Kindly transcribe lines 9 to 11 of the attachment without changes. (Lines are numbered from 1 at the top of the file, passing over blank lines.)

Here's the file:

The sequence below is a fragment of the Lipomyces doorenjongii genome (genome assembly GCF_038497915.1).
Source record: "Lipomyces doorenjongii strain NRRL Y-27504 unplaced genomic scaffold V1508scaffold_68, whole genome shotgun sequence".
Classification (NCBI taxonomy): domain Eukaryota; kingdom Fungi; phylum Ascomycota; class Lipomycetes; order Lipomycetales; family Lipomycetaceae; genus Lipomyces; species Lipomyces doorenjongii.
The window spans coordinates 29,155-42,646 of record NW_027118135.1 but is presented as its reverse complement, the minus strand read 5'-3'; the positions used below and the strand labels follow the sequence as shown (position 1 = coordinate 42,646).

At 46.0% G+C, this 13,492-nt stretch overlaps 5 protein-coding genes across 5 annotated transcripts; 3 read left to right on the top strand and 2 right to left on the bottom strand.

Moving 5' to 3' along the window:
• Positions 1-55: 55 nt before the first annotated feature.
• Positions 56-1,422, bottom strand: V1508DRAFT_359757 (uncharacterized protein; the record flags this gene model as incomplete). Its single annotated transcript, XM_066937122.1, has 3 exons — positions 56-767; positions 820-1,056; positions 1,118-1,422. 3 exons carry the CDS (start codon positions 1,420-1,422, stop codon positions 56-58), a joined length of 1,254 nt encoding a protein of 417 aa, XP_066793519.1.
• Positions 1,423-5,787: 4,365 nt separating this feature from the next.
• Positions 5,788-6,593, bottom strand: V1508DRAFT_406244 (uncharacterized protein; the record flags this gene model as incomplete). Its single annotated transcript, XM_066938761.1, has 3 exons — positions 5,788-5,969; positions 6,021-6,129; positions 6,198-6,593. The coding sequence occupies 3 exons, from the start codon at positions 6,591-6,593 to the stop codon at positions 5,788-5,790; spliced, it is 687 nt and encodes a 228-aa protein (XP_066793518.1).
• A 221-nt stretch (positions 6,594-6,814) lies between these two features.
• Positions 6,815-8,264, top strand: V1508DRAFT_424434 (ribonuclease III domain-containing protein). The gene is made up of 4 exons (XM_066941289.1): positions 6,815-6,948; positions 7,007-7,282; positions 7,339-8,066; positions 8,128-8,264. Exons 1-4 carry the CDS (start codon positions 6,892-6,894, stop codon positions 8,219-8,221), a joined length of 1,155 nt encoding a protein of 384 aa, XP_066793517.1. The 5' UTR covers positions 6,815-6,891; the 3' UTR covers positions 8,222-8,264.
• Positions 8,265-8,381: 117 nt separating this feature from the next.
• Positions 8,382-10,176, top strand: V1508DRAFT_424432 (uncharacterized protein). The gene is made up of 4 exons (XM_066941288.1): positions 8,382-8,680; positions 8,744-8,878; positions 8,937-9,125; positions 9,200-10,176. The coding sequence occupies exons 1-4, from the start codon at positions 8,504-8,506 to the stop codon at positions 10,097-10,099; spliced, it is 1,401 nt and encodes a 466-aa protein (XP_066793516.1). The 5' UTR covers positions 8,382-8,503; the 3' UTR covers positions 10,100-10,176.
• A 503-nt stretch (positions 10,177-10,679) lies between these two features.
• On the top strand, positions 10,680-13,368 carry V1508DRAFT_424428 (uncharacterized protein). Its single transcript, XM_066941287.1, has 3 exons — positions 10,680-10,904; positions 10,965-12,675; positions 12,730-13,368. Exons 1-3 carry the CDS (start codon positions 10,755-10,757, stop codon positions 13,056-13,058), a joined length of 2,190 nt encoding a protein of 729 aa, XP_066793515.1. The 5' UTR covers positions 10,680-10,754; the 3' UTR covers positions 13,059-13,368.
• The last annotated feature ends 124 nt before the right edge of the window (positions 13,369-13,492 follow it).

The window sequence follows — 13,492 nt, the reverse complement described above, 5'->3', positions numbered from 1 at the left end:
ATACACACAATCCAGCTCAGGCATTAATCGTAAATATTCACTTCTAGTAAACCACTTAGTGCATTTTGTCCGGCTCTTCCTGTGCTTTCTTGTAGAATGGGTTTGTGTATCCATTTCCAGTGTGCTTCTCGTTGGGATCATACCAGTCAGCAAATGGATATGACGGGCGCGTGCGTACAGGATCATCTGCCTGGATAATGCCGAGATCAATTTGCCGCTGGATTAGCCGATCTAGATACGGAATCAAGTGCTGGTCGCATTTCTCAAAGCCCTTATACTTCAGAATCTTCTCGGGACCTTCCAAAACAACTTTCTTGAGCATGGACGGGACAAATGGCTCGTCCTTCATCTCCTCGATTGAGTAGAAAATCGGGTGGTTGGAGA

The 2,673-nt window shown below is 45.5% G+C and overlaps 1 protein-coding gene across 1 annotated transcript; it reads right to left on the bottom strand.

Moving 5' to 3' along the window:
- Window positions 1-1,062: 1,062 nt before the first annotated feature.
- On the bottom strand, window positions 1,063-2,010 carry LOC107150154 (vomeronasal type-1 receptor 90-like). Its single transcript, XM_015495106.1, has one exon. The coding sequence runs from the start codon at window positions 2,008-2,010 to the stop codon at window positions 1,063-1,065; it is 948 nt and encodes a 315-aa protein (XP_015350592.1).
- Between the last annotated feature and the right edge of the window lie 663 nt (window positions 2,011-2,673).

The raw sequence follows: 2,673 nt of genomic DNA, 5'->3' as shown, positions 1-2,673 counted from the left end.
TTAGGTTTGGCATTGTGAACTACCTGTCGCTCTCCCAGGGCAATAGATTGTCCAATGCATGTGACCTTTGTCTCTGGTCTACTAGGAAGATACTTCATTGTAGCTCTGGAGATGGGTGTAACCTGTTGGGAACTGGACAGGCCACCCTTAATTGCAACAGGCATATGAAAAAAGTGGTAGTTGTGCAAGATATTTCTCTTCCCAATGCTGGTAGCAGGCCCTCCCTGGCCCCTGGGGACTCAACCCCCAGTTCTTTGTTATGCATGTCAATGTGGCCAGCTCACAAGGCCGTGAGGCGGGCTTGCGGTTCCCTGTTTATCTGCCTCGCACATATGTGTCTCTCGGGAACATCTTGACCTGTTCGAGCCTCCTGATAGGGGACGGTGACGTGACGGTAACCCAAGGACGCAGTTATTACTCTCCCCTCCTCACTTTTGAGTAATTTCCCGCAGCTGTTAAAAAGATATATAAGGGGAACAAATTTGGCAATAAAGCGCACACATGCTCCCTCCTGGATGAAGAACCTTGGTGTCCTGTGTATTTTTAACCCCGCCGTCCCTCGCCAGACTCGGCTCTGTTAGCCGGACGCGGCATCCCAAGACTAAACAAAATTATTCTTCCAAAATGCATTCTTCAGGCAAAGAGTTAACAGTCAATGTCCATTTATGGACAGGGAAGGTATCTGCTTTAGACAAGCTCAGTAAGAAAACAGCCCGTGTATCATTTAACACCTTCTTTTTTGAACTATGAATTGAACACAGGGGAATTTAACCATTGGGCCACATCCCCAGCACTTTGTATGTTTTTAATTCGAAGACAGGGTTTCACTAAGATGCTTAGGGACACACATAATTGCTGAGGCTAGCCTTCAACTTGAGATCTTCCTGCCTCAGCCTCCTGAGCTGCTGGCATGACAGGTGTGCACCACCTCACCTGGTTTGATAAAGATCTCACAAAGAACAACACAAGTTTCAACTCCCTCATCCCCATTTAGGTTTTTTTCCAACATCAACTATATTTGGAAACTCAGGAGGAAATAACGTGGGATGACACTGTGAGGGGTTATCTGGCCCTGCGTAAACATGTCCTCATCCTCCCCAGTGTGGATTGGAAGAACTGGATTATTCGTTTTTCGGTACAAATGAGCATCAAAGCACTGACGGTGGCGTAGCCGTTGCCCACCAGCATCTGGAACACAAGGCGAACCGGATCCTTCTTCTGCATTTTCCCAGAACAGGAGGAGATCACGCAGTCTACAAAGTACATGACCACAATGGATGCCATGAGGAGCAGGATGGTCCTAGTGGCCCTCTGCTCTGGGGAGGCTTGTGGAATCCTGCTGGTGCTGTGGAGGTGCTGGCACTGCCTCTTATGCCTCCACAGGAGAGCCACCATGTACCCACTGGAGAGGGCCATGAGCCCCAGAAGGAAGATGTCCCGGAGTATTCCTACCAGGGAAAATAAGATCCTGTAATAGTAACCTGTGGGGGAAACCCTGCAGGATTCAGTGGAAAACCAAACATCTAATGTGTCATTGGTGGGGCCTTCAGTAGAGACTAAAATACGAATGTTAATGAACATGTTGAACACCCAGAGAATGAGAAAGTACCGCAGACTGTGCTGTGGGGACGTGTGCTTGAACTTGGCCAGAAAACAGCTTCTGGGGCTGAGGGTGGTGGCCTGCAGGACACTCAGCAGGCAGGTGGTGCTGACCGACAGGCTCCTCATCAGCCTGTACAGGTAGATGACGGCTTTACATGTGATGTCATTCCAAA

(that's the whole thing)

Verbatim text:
• Positions 1,423-5,787: 4,365 nt separating this feature from the next.
• Positions 5,788-6,593, bottom strand: V1508DRAFT_406244 (uncharacterized protein; the record flags this gene model as incomplete). Its single annotated transcript, XM_066938761.1, has 3 exons — positions 5,788-5,969; positions 6,021-6,129; positions 6,198-6,593. The coding sequence occupies 3 exons, from the start codon at positions 6,591-6,593 to the stop codon at positions 5,788-5,790; spliced, it is 687 nt and encodes a 228-aa protein (XP_066793518.1).
• A 221-nt stretch (positions 6,594-6,814) lies between these two features.